Earlier today we learned that the Second Estimate for Q4 2014 real GDP came in at 2.2 percent (rounded from 2.19 percent), down from 2.6 percent in the Advance Estimate. Real GDP per capita was lower at 1.4 percent (rounded from 1.43 percent), down from 1.85 percent in the Advance Estimate.
Here is a chart of real GDP per capita growth since 1960. For this analysis I've chained in today's dollar for the inflation adjustment. The per-capita calculation is based on quarterly aggregates of mid-month population estimates by the Bureau of Economic Analysis, which date from 1959 (hence my 1960 starting date for this chart, even though quarterly GDP has is available since 1947). The population data is available in the FRED series POPTHM. The logarithmic vertical axis ensures that the highlighted contractions have the same relative scale.
I've drawn an exponential regression through the data using the Excel GROWTH function to give us a sense of the historical trend. The regression illustrates the fact that the trend since the Great Recession has a visibly lower slope than long-term trend. In fact, the current GDP per-capita is 9.1% below the pre-recession trend but fractionally higher than the 9.8% below trend in Q1 of this year.
The real per-capita series gives us a better understanding of the depth and duration of GDP contractions. As we can see, since our 1960 starting point, the recession that began in December 2007 is associated with a deeper trough than previous contractions, which perhaps justifies its nickname as the Great Recession.
Quarterly GDP Compounded Annual Rate of Change
The standard measure of GDP in the US is expressed as the compounded annual rate of change from one quarter to the next. The current real GDP is 2.2 percent. But with a per-capita adjustment, the data series is currently at 1.4 percent. Both a 10-year moving average and the slope of a linear regression through the data show that the US economic growth has been slowing for decades.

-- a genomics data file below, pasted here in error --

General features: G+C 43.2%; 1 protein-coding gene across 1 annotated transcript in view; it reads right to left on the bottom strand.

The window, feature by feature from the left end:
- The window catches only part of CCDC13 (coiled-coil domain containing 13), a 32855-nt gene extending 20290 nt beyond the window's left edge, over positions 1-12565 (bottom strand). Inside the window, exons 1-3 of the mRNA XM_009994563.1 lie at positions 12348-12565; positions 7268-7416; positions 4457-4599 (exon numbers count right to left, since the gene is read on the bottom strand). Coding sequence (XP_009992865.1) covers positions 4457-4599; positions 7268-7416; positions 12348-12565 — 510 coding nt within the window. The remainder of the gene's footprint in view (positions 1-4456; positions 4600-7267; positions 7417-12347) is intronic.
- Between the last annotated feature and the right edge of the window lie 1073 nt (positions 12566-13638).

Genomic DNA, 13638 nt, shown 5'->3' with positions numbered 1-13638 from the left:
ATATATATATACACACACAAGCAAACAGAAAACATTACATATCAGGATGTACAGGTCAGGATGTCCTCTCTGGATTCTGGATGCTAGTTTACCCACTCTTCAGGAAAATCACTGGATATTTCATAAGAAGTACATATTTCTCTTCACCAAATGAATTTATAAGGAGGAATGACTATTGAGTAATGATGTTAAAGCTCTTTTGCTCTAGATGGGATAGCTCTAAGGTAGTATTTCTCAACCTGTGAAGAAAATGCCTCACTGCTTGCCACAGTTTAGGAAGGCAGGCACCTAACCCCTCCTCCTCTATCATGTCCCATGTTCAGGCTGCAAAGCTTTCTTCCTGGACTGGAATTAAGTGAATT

How do the two compare, GDP and GDP per capita? Here is an overlay of the two in the 21st century.
To expand on the illustration above: Since 1960 mean (average) GDP is 3.1 percent. Mean GDP per capita is 2.1 percent.
Year-Over-Year (YoY) GDP Percent Change and Recession Risk
Economists and financial journalists vary widely in their opinions about the current level of recession risk. The official call on recessions, of course, is the domain of the National Bureau of Economic Research, which makes the determination on recession start and end several months — sometimes more than a year — after the fact.
GDP per capita, as we've seen, is a weaker series than GDP. What does it suggest about our current recession risk? The next chart shows the YoY change in real GDP per capita since 1960. I've again highlighted recessions. The red dots show the YoY real GDP for the quarter before the recession began, and the dotted line gives us a sense of how the current level compares to recession starts since 1960. This chart suggests that, despite chronic weakness in the economy, this indicator higher than six of the eight quarters during which recessions began. That said, we must remember that GDP is a heavily revised lagging indicator.
As the chart illustrates, the latest YoY real GDP per capita, at 1.66% is higher than the level at the onset of all the recessions in this series with two exceptions — the recession triggered by the 1973 Oil Embargo and the second and more painful half of the early 1980's double dip. That second case was a outlier in that it was to some extent knowingly engineered by the Fed (then Chairman Paul Volcker), an inevitable side-effect of raising the Fed Funds Rate above 19 percent to break the back of the stagflation of the era. Here is a snapshot that illustrates the extreme Fed maneuver.
I'll update these charts when the Third Estimate of Q4 GDP is released next month.